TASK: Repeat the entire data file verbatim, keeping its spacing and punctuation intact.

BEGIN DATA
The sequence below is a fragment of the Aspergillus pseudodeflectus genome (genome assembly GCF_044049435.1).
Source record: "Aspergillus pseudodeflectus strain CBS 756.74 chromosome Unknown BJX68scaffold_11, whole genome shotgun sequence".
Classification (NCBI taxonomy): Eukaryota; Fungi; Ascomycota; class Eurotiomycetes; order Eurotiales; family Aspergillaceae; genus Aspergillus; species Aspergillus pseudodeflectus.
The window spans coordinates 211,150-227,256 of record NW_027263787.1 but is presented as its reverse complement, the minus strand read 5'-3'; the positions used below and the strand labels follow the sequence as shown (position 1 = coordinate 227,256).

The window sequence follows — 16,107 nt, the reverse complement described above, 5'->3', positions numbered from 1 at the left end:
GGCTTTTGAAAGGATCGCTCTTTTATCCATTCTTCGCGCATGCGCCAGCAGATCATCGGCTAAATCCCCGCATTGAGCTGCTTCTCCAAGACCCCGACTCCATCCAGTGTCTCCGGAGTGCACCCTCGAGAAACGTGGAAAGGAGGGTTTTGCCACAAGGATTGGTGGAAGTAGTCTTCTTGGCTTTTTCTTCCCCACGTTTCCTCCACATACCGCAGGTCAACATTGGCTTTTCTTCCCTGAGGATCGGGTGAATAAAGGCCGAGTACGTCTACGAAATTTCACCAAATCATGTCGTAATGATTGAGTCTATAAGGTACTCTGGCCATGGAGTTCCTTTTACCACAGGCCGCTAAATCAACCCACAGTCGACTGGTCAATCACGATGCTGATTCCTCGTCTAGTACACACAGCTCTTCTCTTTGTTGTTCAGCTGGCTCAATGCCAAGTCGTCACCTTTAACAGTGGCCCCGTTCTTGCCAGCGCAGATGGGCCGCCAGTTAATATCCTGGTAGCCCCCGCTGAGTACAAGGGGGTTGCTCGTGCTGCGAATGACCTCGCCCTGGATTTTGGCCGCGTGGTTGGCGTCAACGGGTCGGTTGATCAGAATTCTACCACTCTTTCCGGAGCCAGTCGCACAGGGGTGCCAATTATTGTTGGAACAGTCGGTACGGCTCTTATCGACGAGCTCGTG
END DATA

The sequence below is a fragment of the Aspergillus pseudodeflectus genome (genome assembly GCF_044049435.1).
Source record: "Aspergillus pseudodeflectus strain CBS 756.74 chromosome Unknown BJX68scaffold_11, whole genome shotgun sequence".
Classification (NCBI taxonomy): Eukaryota; Fungi; Ascomycota; class Eurotiomycetes; order Eurotiales; family Aspergillaceae; genus Aspergillus; species Aspergillus pseudodeflectus.
The window spans coordinates 211,150-227,256 of record NW_027263787.1 but is presented as its reverse complement, the minus strand read 5'-3'; the positions used below and the strand labels follow the sequence as shown (position 1 = coordinate 227,256).

The window sequence follows — 16,107 nt, the reverse complement described above, 5'->3', positions numbered from 1 at the left end:
GGCTTTTGAAAGGATCGCTCTTTTATCCATTCTTCGCGCATGCGCCAGCAGATCATCGGCTAAATCCCCGCATTGAGCTGCTTCTCCAAGACCCCGACTCCATCCAGTGTCTCCGGAGTGCACCCTCGAGAAACGTGGAAAGGAGGGTTTTGCCACAAGGATTGGTGGAAGTAGTCTTCTTGGCTTTTTCTTCCCCACGTTTCCTCCACATACCGCAGGTCAACATTGGCTTTTCTTCCCTGAGGATCGGGTGAATAAAGGCCGAGTACGTCTACGAAATTTCACCAAATCATGTCGTAATGATTGAGTCTATAAGGTACTCTGGCCATGGAGTTCCTTTTACCACAGGCCGCTAAATCAACCCACAGTCGACTGGTCAATCACGATGCTGATTCCTCGTCTAGTACACACAGCTCTTCTCTTTGTTGTTCAGCTGGCTCAATGCCAAGTCGTCACCTTTAACAGTGGCCCCGTTCTTGCCAGCGCAGATGGGCCGCCAGTTAATATCCTGGTAGCCCCCGCTGAGTACAAGGGGGTTGCTCGTGCTGCGAATGACCTCGCCCTGGATTTTGGCCGCGTGGTTGGCGTCAACGGGTCGGTTGATCAGAATTCTACCACTCTTTCCGGAGCCAGTCGCACAGGGGTGCCAATTATTGTTGGAACAGTCGGTACGGCTCTTATCGACGAGCTCGTG